There's also the Wheelman, who are crack drivers; and the Uberlaufers, who are the aforementioned 5th column/deserters from Germany who are fighting with the allies.

The classes only go to level 5, avoiding jumping into highly unrealistic levels of play.  But there's also optional rules for making more heroic or "inglorious" levels of play; the former replaces the standard hit die with a d10; the latter with a d20.

The equipment chapter has all the kit you might need for WWII action. Weapon damage is fairly uniform (in the S&W style) with most hits doing either 1d6-1, 1d6 or 1d6+1. Of course, that's enough for a bullet to kill someone at 1st level, so that's OK.  Amusingly, ancient armor is included in the equipment, even though no one wore it, and its armor bonus isn't better than standard heavy clothes against bullets and modern weapons. Helmets don't add to AC, but they grant a +1 bonus to saving throws.
Armor Class is given in both descending and ascending values. PCs, being special forces units, start with a base AC7 (or 12 ascending), to reflect their higher level of training. DEX optionally modifies AC; I suspect it's optional because of S&W/0D&D rules, even though obviously in a WWII game you want Dex to modify armor class, since no one is going to be otherwise wearing armor.

The rules follow with mainly the basic rules found in S&W's version of the OSR format.  One important change is experience: you don't gain any XP for treasure.  Instead xp is gained for beating opponents, using class abilities to complete the mission, completing side missions, and completing assigned missions. In any case, the rate of XP gain is likely to be slower than regular, but that's in following with a game that only goes to level 5.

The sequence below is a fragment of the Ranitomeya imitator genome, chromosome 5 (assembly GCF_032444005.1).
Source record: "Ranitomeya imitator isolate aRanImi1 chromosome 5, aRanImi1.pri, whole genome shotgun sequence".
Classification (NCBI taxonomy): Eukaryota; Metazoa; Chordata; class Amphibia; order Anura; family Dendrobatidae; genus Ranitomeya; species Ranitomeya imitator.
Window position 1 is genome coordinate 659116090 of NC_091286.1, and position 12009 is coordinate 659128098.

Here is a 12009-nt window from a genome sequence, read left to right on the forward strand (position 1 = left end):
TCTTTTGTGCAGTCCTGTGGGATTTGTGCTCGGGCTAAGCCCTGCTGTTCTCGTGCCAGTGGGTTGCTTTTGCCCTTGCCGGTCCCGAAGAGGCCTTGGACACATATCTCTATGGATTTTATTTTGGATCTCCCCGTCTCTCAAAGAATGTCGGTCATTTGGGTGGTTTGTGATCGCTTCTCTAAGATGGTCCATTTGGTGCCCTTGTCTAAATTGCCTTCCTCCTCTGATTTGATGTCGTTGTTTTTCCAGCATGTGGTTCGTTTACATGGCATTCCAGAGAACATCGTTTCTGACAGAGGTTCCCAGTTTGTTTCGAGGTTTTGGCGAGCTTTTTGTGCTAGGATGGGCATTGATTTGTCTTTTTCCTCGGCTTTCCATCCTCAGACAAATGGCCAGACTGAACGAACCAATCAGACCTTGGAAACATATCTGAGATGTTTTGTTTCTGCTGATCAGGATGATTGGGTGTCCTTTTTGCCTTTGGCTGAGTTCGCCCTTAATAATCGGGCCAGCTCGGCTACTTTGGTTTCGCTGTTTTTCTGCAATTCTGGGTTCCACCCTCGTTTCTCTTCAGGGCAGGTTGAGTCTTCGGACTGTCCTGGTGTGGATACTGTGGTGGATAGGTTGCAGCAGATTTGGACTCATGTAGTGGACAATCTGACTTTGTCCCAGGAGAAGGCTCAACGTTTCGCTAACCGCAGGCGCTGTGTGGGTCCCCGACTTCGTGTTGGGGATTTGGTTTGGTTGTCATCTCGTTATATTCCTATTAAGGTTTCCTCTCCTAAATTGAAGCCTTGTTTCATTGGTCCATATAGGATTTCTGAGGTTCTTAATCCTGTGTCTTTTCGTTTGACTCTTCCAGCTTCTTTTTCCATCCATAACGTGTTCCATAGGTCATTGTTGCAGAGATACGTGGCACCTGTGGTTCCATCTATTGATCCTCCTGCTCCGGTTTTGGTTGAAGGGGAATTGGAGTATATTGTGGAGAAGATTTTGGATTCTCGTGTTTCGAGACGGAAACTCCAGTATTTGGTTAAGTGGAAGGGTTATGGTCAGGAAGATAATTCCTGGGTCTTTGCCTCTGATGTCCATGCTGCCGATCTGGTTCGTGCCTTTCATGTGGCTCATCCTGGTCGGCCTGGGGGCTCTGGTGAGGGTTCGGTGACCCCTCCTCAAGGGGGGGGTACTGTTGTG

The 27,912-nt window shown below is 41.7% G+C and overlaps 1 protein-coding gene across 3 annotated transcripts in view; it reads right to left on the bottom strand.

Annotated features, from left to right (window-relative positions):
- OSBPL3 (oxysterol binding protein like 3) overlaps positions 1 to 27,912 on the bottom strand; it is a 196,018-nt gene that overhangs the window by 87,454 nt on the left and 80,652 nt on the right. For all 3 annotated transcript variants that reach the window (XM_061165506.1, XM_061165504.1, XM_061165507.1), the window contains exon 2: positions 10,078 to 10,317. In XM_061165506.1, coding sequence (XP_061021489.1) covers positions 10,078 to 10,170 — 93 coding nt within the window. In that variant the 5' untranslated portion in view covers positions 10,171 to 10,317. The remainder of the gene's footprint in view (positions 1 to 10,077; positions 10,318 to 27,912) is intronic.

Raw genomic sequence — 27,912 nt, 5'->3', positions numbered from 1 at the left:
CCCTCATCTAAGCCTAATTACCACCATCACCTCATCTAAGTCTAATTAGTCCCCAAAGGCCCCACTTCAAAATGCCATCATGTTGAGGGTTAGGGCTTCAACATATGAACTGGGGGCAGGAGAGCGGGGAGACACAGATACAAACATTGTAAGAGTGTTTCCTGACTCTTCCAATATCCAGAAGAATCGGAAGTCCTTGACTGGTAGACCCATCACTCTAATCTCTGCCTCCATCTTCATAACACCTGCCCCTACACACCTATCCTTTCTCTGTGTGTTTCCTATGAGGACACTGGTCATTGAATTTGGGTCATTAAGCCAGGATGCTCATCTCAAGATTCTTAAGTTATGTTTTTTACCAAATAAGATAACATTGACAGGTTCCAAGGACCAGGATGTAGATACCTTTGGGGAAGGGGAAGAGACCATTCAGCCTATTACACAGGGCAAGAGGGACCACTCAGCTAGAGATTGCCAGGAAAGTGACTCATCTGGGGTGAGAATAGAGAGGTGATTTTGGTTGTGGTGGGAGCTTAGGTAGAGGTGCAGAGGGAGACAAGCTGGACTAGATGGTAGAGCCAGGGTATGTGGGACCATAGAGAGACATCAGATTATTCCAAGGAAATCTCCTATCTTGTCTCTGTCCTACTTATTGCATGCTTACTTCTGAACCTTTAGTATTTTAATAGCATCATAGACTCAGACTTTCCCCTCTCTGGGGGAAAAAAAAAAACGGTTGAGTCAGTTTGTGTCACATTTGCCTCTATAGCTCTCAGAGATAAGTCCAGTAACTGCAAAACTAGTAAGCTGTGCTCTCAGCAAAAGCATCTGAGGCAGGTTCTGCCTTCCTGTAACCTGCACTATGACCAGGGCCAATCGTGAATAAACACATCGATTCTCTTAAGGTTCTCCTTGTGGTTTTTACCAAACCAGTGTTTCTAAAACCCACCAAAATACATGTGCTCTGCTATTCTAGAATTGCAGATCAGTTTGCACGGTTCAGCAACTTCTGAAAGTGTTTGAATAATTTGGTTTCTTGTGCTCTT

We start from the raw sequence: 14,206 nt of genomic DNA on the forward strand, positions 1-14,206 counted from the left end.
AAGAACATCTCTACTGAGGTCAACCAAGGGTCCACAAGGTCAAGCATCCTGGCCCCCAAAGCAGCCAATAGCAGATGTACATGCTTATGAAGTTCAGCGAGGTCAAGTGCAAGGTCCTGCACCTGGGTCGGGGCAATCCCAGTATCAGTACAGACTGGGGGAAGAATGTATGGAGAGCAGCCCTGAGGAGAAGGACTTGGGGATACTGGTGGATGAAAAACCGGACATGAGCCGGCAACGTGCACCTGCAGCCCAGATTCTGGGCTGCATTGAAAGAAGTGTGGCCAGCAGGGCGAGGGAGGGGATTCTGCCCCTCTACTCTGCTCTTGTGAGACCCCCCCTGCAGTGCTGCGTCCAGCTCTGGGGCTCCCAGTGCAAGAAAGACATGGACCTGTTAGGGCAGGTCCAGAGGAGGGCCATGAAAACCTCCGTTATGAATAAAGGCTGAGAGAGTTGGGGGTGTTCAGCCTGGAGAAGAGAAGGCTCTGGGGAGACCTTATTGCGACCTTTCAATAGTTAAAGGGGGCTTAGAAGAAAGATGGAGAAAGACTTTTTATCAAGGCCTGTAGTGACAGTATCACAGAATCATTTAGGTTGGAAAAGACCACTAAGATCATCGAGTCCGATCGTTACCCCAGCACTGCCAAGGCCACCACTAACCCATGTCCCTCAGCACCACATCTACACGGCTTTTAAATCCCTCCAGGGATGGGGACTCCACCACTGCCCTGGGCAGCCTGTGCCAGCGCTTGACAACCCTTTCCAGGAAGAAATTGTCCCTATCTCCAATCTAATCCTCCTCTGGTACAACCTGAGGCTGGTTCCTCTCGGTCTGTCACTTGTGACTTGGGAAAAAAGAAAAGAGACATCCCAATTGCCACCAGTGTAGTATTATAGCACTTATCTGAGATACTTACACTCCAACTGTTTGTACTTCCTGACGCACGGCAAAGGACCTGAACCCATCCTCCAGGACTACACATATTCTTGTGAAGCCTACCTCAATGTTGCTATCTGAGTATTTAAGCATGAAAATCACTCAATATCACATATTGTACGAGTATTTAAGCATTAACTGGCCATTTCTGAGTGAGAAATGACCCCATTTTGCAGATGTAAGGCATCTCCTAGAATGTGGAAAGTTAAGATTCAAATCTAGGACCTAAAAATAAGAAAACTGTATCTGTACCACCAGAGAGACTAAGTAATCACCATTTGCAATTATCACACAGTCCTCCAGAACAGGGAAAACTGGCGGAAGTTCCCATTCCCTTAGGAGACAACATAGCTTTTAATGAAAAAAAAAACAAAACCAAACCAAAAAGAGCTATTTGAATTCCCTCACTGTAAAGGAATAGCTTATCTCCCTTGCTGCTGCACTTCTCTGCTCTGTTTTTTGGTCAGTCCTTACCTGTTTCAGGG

Optional rules are provided for a "gut check", a kind of exceptional luck check in a hail-mary situation. Also for "trial by fire", which is this rulebook's version of a DCC Funnel (make various PCs, put them through a highly deadly scenario, the ones who survive are the final characters).

In combat rules, the basic to-hit roll doesn't seem to scale with level (unless I misread it), though some classes get certain bonuses. That's OK too, given that without D&D style armor PCs will be far more vulnerable. The way the rules are set up for cover and concealment makes taking these options much more important than in standard D&D play, because they're a big help to making it harder for people to hit you (considering that by default, on average, PCs will be hit on a 12+ on a D20, and a bullet is quite likely to kill you).  By default, a PC dies at reaching 0hp, though there are some optional rules that can be used to mitigate that. Healing is slow (1d3 per day to start out).

Rules are provided for burst fire and suppressive fire. Also explosives.  There's also vehicle combat rules, though these are mainly done from the perspective of characters, don't expect a tank-fight mini-game out of it. Likewise, although a couple of planes get stats, and there's rules for a strafing run, the game rules don't really cover material for detailed aerial combats.

There's a chapter with a sample play scenario script, which could be useful for total beginners. It's 11 pages long.